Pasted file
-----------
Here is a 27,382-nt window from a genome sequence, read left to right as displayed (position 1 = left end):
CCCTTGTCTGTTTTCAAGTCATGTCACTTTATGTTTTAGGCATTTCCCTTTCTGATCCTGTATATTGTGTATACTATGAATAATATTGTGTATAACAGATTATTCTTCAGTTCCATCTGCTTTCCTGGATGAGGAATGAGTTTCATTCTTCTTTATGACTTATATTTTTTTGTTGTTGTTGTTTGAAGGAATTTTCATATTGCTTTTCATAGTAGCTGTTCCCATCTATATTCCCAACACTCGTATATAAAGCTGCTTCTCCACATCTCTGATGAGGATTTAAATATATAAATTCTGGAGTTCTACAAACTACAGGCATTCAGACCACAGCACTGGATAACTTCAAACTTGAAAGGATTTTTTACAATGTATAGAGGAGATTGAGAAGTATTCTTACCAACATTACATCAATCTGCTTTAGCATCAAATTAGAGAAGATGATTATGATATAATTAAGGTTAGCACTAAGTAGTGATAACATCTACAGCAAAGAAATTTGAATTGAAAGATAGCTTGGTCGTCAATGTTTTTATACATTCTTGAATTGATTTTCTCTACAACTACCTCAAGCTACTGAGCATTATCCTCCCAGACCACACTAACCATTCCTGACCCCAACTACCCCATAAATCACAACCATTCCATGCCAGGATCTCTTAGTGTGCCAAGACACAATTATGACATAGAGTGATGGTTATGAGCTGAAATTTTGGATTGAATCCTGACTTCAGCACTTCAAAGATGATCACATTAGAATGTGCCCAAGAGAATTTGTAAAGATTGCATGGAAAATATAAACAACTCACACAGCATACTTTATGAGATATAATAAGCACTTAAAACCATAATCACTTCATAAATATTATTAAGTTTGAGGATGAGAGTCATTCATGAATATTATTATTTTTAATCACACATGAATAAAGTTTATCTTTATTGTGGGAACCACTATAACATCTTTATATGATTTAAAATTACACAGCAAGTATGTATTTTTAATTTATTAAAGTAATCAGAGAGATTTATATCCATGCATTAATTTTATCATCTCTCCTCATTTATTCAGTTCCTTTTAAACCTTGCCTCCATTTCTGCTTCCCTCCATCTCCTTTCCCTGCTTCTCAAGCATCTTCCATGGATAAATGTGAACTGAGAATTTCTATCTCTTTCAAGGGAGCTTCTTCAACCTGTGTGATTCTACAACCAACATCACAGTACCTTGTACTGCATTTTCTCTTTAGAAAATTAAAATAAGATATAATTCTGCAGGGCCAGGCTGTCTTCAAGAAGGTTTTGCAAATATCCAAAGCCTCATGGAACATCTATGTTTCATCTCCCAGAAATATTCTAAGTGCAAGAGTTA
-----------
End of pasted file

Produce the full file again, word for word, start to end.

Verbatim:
Here is a 27,382-nt window from a genome sequence, read left to right as displayed (position 1 = left end):
CCCTTGTCTGTTTTCAAGTCATGTCACTTTATGTTTTAGGCATTTCCCTTTCTGATCCTGTATATTGTGTATACTATGAATAATATTGTGTATAACAGATTATTCTTCAGTTCCATCTGCTTTCCTGGATGAGGAATGAGTTTCATTCTTCTTTATGACTTATATTTTTTTGTTGTTGTTGTTTGAAGGAATTTTCATATTGCTTTTCATAGTAGCTGTTCCCATCTATATTCCCAACACTCGTATATAAAGCTGCTTCTCCACATCTCTGATGAGGATTTAAATATATAAATTCTGGAGTTCTACAAACTACAGGCATTCAGACCACAGCACTGGATAACTTCAAACTTGAAAGGATTTTTTACAATGTATAGAGGAGATTGAGAAGTATTCTTACCAACATTACATCAATCTGCTTTAGCATCAAATTAGAGAAGATGATTATGATATAATTAAGGTTAGCACTAAGTAGTGATAACATCTACAGCAAAGAAATTTGAATTGAAAGATAGCTTGGTCGTCAATGTTTTTATACATTCTTGAATTGATTTTCTCTACAACTACCTCAAGCTACTGAGCATTATCCTCCCAGACCACACTAACCATTCCTGACCCCAACTACCCCATAAATCACAACCATTCCATGCCAGGATCTCTTAGTGTGCCAAGACACAATTATGACATAGAGTGATGGTTATGAGCTGAAATTTTGGATTGAATCCTGACTTCAGCACTTCAAAGATGATCACATTAGAATGTGCCCAAGAGAATTTGTAAAGATTGCATGGAAAATATAAACAACTCACACAGCATACTTTATGAGATATAATAAGCACTTAAAACCATAATCACTTCATAAATATTATTAAGTTTGAGGATGAGAGTCATTCATGAATATTATTATTTTTAATCACACATGAATAAAGTTTATCTTTATTGTGGGAACCACTATAACATCTTTATATGATTTAAAATTACACAGCAAGTATGTATTTTTAATTTATTAAAGTAATCAGAGAGATTTATATCCATGCATTAATTTTATCATCTCTCCTCATTTATTCAGTTCCTTTTAAACCTTGCCTCCATTTCTGCTTCCCTCCATCTCCTTTCCCTGCTTCTCAAGCATCTTCCATGGATAAATGTGAACTGAGAATTTCTATCTCTTTCAAGGGAGCTTCTTCAACCTGTGTGATTCTACAACCAACATCACAGTACCTTGTACTGCATTTTCTCTTTAGAAAATTAAAATAAGATATAATTCTGCAGGGCCAGGCTGTCTTCAAGAAGGTTTTGCAAATATCCAAAGCCTCATGGAACATCTATGTTTCATCTCCCAGAAATATTCTAAGTGCAAGAGTTA